3.1 Basic concepts
           3.5 Miscellaneous
       4.0 IPP Security threats and methods of attack
           4.1 Threats
           4.2 Methods of attack
           4.3 Quality of service
       5.0 Attacks vs. security services
       6.0 Quality of service vs. security services
       7.0 Required security services provided by current security methods
       8.0 Further references.
       9.0 Author's Address
       10.0 Other Contributors
       
       1.0 Introduction
       
       It is required that the Internet Printing Protocol be able to operate
       within a secure environment. Wherever possible, IPP ought to make use
       of existing security protocols and services. IPP will not invent new
       security features when the requirements described in this document can
       be met by existing protocols and services. Examples of such services
       include Secure Sockets (SSL), Digest Access Authentication in HTTP,
       and the Content MD-5 Header Field in MIME.
       
       It is difficult to anticipate the security risks that might exist in
       any given IPP environment. For example, if IPP is used within a given
       corporation over a private network,  the risks of exposing print data
       may be low enough that the corporation will choose to not use
       encryption on that data. However, if the connection between the
       client and the Printer is over a public network, the client may wish
       to protect the content of the information during transmission through
       the network with encryption.
       
       Furthermore, the value of the information being printed may vary from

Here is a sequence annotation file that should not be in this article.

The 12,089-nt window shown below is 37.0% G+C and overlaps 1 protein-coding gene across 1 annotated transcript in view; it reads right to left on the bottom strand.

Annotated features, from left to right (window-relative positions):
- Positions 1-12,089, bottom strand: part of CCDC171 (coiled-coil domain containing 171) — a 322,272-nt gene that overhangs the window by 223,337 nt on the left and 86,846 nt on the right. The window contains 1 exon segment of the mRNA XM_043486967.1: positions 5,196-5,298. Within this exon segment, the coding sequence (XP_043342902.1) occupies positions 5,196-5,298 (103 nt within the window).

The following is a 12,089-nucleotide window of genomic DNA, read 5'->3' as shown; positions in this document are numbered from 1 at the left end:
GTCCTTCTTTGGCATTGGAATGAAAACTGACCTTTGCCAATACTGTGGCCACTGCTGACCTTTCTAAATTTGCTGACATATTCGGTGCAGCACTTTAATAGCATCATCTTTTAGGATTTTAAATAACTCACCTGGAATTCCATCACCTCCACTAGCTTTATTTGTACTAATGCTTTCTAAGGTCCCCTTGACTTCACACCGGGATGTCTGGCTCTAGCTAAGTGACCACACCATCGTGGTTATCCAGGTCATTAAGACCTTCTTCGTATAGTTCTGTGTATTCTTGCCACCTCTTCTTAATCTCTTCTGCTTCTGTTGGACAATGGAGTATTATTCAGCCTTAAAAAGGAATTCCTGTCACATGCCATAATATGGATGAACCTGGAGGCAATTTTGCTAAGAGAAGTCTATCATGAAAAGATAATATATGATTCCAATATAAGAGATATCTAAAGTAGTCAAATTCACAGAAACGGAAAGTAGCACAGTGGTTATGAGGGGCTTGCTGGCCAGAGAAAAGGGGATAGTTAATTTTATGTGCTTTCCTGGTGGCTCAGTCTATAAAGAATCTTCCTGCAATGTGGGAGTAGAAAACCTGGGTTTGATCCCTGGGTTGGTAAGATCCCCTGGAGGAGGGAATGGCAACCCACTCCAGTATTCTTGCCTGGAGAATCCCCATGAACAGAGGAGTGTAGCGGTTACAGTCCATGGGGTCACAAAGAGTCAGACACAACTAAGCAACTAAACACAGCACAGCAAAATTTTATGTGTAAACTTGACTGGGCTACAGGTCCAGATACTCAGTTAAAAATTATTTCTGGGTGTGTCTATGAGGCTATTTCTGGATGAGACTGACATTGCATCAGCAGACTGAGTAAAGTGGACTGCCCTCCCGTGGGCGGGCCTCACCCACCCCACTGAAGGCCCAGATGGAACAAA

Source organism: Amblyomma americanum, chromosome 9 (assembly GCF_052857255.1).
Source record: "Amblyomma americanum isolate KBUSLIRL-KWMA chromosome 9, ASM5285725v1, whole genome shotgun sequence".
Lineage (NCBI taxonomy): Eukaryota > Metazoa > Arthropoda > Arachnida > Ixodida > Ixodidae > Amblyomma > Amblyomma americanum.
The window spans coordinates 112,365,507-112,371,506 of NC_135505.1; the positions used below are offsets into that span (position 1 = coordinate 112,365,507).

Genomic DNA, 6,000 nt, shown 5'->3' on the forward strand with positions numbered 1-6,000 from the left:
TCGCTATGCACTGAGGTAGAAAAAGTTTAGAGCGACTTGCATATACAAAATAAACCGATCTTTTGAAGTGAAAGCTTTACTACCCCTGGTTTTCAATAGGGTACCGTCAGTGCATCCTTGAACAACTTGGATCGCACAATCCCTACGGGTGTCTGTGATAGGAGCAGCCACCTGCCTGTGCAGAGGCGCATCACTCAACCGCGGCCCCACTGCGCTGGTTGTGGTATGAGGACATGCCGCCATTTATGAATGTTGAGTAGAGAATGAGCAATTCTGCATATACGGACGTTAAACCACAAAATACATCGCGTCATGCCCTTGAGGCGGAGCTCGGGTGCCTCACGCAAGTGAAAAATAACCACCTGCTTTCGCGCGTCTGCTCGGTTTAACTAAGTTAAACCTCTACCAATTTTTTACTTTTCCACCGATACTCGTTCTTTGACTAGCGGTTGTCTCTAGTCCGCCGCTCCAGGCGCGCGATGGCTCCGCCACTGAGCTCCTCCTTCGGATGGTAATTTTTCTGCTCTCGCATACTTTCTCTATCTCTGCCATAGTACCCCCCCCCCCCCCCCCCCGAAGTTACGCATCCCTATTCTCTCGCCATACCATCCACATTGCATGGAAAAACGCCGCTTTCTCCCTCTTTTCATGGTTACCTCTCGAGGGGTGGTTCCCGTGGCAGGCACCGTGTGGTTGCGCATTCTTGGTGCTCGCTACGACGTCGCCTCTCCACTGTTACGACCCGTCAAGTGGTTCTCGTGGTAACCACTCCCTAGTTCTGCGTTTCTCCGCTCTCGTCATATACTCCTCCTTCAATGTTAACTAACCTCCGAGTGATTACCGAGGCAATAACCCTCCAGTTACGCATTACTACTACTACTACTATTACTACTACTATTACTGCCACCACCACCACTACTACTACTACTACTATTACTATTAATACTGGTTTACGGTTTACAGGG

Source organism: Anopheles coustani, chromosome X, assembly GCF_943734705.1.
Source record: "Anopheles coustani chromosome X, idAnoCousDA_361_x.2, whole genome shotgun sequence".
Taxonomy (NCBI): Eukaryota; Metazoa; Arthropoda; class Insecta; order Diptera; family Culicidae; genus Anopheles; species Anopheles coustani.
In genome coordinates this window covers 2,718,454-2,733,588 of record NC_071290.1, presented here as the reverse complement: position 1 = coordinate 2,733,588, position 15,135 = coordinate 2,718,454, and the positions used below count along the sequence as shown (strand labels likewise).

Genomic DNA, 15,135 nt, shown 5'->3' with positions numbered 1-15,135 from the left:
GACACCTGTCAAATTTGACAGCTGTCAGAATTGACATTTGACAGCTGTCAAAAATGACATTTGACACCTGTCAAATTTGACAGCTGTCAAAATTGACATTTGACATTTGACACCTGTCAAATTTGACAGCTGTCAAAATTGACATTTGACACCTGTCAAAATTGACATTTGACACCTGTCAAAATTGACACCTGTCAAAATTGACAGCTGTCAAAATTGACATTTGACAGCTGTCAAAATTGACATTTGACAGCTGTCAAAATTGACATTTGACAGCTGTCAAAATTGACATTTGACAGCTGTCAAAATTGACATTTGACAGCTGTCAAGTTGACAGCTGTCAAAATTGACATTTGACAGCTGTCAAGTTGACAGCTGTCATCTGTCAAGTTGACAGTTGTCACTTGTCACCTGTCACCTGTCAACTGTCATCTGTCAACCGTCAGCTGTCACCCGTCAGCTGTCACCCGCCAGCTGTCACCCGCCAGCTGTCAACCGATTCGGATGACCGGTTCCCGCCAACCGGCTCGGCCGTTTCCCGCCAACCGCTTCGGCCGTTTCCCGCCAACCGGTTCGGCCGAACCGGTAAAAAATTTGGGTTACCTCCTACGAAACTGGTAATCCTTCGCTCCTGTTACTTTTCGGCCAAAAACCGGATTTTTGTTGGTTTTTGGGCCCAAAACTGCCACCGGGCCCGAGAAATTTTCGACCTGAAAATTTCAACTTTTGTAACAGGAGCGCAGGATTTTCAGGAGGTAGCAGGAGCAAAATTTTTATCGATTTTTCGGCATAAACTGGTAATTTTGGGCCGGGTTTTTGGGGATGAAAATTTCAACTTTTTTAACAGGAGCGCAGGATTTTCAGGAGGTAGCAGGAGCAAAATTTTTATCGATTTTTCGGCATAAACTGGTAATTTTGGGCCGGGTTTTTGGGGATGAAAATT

one use of the protocol to the next. Printing payroll checks, for
       
       
       
       
       
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       example, might have a different value than printing public information
       from a file.
       
       Since we cannot anticipate the security levels or the specific threats
       that any given IPP print administrator may be concerned with, IPP must
       be capable of operating with different security mechanisms and
       security policies as required by the individual installation. Security
       policies might vary from very strong, to very weak, to none at all,
       and corresponding security mechanisms will be required.
       
       This document will describe the various environments within which IPP
       must operate. It will then introduce security related terminology used
       in this document, describe the various security services available and
       the possible threats and methods of attack. Finally, it will provide a
       mapping of threats to services and discuss how existing security
       methods address these requirements.
       
       
       2.0 Internet Printing Environments
       
       The printing environments described in this section must take into
       account the fact that the client, the Printer, and the document to be
       printed may all exist in separate security domains. This is
       complicated by the fact that IPP allows documents to be included in
       the print request or they may be printed by reference. When printing
       by reference a Printer may fetch the document from the client, but
       more often the document will be on another network node. Furthermore,